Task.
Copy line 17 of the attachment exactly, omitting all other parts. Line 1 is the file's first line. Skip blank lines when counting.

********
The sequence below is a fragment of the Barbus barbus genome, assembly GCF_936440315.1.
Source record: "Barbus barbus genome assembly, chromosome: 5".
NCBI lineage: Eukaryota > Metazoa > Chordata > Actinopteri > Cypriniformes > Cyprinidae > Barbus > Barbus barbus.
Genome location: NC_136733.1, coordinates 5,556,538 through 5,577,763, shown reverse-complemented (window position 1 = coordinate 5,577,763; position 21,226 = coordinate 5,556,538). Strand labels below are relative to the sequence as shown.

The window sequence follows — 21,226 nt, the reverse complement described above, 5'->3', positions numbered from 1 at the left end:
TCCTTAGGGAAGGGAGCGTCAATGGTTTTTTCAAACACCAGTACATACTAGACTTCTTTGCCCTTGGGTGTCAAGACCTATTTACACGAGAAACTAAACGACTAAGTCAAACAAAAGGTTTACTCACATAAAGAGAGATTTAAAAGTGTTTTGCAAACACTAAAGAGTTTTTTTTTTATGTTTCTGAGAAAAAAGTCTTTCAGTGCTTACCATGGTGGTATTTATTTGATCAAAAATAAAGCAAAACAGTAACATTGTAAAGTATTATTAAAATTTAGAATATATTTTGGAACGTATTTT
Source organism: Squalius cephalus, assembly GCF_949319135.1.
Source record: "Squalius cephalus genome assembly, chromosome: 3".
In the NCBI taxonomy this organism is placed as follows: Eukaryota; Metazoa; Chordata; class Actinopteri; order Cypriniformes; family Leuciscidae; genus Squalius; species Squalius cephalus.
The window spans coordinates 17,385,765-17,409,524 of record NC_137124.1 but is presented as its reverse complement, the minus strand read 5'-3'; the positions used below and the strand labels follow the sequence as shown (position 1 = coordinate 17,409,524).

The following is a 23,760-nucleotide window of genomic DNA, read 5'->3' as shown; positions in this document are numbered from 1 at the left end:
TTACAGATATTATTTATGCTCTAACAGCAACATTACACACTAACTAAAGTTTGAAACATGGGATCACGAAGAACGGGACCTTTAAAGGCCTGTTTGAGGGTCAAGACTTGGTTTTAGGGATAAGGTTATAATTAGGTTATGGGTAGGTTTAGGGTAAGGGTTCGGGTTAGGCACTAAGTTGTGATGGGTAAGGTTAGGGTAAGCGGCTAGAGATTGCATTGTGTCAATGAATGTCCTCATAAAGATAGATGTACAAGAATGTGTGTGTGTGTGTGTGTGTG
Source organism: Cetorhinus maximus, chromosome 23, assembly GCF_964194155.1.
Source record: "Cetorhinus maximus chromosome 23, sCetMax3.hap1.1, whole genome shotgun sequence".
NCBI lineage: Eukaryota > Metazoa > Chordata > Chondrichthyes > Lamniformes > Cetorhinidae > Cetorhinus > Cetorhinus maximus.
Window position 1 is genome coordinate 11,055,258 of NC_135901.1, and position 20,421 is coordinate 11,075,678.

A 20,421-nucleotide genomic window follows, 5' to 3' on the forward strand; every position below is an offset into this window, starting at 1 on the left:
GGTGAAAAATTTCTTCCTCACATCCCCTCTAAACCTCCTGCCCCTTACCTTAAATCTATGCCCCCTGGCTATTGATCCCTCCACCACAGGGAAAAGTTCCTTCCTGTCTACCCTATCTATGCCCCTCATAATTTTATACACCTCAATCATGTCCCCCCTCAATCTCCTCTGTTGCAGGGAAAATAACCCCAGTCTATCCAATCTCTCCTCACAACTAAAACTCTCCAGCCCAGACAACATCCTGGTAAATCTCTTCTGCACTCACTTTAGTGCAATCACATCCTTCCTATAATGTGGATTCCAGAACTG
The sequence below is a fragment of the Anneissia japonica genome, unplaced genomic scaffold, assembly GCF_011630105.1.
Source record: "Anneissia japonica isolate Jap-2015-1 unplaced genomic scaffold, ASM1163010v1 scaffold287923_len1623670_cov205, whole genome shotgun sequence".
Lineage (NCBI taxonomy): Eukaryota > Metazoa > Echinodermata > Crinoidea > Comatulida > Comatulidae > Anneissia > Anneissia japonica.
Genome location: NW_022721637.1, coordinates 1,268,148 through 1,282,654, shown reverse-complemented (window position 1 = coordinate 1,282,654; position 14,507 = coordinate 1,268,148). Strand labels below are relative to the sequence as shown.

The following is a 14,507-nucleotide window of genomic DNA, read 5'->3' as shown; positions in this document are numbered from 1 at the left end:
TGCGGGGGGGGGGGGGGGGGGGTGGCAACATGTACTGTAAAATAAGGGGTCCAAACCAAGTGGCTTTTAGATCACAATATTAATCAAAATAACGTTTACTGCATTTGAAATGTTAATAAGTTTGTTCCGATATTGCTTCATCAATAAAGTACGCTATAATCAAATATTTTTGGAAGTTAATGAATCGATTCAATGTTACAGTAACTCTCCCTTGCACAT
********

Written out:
A 20,421-nucleotide genomic window follows, 5' to 3' on the forward strand; every position below is an offset into this window, starting at 1 on the left: